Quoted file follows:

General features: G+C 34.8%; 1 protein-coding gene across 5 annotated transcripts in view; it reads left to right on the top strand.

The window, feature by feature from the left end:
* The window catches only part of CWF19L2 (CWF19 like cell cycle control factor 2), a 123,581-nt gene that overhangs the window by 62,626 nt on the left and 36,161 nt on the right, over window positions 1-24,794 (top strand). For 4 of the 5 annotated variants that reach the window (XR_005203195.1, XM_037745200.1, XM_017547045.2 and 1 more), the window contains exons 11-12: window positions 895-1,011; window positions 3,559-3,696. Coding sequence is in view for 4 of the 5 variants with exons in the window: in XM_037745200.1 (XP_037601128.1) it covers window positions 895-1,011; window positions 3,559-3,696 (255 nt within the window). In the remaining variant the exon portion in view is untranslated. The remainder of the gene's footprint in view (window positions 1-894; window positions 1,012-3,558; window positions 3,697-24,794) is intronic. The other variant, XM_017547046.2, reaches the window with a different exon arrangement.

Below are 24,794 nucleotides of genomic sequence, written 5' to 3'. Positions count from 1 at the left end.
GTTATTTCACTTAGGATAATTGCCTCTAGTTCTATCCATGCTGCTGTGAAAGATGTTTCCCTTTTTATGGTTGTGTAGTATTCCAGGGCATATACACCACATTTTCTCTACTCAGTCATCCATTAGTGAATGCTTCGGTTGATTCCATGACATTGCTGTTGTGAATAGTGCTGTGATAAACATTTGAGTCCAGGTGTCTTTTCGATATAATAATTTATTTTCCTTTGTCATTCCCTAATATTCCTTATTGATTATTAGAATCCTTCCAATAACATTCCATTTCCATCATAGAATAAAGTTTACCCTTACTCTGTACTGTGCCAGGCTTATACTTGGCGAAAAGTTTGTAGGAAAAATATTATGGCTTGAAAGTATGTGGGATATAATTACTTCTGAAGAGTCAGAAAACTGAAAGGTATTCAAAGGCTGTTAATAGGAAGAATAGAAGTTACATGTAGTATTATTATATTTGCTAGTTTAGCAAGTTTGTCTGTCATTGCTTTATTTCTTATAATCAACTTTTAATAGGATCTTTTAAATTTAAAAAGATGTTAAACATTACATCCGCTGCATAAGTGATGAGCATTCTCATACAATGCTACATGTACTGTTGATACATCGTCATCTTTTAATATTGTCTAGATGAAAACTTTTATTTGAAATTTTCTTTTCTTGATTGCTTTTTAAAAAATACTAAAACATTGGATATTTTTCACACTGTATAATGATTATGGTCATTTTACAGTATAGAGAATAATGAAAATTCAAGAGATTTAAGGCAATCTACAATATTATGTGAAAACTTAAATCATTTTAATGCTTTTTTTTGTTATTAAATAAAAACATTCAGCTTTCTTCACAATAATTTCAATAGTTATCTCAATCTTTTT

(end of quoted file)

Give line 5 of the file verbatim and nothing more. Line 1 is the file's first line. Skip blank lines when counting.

GTTATTTCACTTAGGATAATTGCCTCTAGTTCTATCCATGCTGCTGTGAAAGATGTTTCCCTTTTTATGGTTGTGTAGTATTCCAGGGCATATACACCACATTTTCTCTACTCAGTCATCCATTAGTGAATGCTTCGGTTGATTCCATGACATTGCTGTTGTGAATAGTGCTGTGATAAACATTTGAGTCCAGGTGTCTTTTCGATATAATAATTTATTTTCCTTTGTCATTCCCTAATATTCCTTATTGATTATTAGAATCCTTCCAATAACATTCCATTTCCATCATAGAATAAAGTTTACCCTTACTCTGTACTGTGCCAGGCTTATACTTGGCGAAAAGTTTGTAGGAAAAATATTATGGCTTGAAAGTATGTGGGATATAATTACTTCTGAAGAGTCAGAAAACTGAAAGGTATTCAAAGGCTGTTAATAGGAAGAATAGAAGTTACATGTAGTATTATTATATTTGCTAGTTTAGCAAGTTTGTCTGTCATTGCTTTATTTCTTATAATCAACTTTTAATAGGATCTTTTAAATTTAAAAAGATGTTAAACATTACATCCGCTGCATAAGTGATGAGCATTCTCATACAATGCTACATGTACTGTTGATACATCGTCATCTTTTAATATTGTCTAGATGAAAACTTTTATTTGAAATTTTCTTTTCTTGATTGCTTTTTAAAAAATACTAAAACATTGGATATTTTTCACACTGTATAATGATTATGGTCATTTTACAGTATAGAGAATAATGAAAATTCAAGAGATTTAAGGCAATCTACAATATTATGTGAAAACTTAAATCATTTTAATGCTTTTTTTTGTTATTAAATAAAAACATTCAGCTTTCTTCACAATAATTTCAATAGTTATCTCAATCTTTTT